A Military Analysis
A military analysis is a method used by armies, historians and students of history throughout the world to provide a systematic approach to the study of battles, campaigns, and other military operations. Battle Analysis provides a method of understanding conflict and the complexity of these operations. Those interested in history must be able to integrate a variety of sources of information, determine the relevance of the information and assess the situation based on the context.
It is designed as a general study guide to ensure that significant actions or factors affecting the outcome of a battle or operation are not overlooked.
At its very core, a Battle Analysis is a tool to help us understand some of the constants which govern military actions, as well as the multitude of variables.
The military suggests that a plan for a special operation should be:
A simple plan, carefully concealed, realistically rehearsed and executed with surprise, speed and purpose. Based on this description, the operation can be divided into a number of phases which enables one to analyse the mission and its outcome.
For almost two years, 1919 to 1921, the Irish Republican Army (IRA) had fought a war of insurgency against British rule in Ireland. The British government launched a counter-insurgency campaign which witnessed the bolstering of its police force, the Royal Irish Constabulary, with reinforcements, the deployment of a Specialist Forces unit in the form of the Auxiliary Division, and an increase in military support for the British administration on the island.
While the IRA had achieved a number of successes in the early phases of their insurgency campaign, especially in the area of propaganda, by May 1921, they had suffered a number of setbacks in relation to their military campaign. Many experienced operatives had been killed, captured and imprisoned and many arms caches had been discovered by the British forces. Weapons and ammunition were in short supply, as were those experienced enough to carry out such operations.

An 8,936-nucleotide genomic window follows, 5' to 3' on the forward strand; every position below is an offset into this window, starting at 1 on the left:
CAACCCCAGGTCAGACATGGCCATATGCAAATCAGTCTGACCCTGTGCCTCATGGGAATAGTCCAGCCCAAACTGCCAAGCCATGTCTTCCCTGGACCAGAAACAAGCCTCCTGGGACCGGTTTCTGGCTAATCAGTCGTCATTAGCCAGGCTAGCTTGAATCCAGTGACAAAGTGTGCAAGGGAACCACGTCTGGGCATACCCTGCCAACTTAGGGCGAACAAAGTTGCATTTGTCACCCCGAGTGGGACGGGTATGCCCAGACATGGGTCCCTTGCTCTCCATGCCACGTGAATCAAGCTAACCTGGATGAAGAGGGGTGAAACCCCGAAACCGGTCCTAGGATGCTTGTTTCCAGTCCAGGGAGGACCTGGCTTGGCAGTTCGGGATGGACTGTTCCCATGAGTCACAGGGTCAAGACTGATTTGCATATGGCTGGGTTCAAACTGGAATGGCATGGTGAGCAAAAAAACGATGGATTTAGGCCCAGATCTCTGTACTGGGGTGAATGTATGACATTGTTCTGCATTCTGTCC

At a meeting of the council of the Headquarters Staff of the Irish Republican Army in early 1921, the military situation in Ireland was discussed. At this meeting it was decided that ’the time had come to deliver a smashing blow to England-some bigger military operation than anything yet attempted’. While a number of targets were examined, the Customs House on Custom House Quay was identified as a possible target. The destruction of this building and its contents would reduce the must important branch of British Civil Government in Ireland to virtual impotence and would, in addition, inflict on Britain a huge financial loss of an estimated two million pounds. After careful consideration, senior republican commanders ordered a reconnaissance of the building and a feasibility study to be carried out, to examine the possibility of conducting a raid. The insurgency campaign would now enter its final phase, that of a large scale military operation, involving hundreds of personnel, against a target within enemy lines, a ‘risk all mission’, that some considered was a last throw of the dice.
In spite of the fact that it was the largest operation undertaken by the Irish Republican Army during the period from 1919 to 1921, its planning and execution caused considerable controversy among those tasked with carrying out the mission. The aftermath of the operation, was somewhat overshadowed by personal opinions of those who planned and took part in the mission. Politics has played a major role in sidelining this military operation and consigning it to the dusty annals of an archive.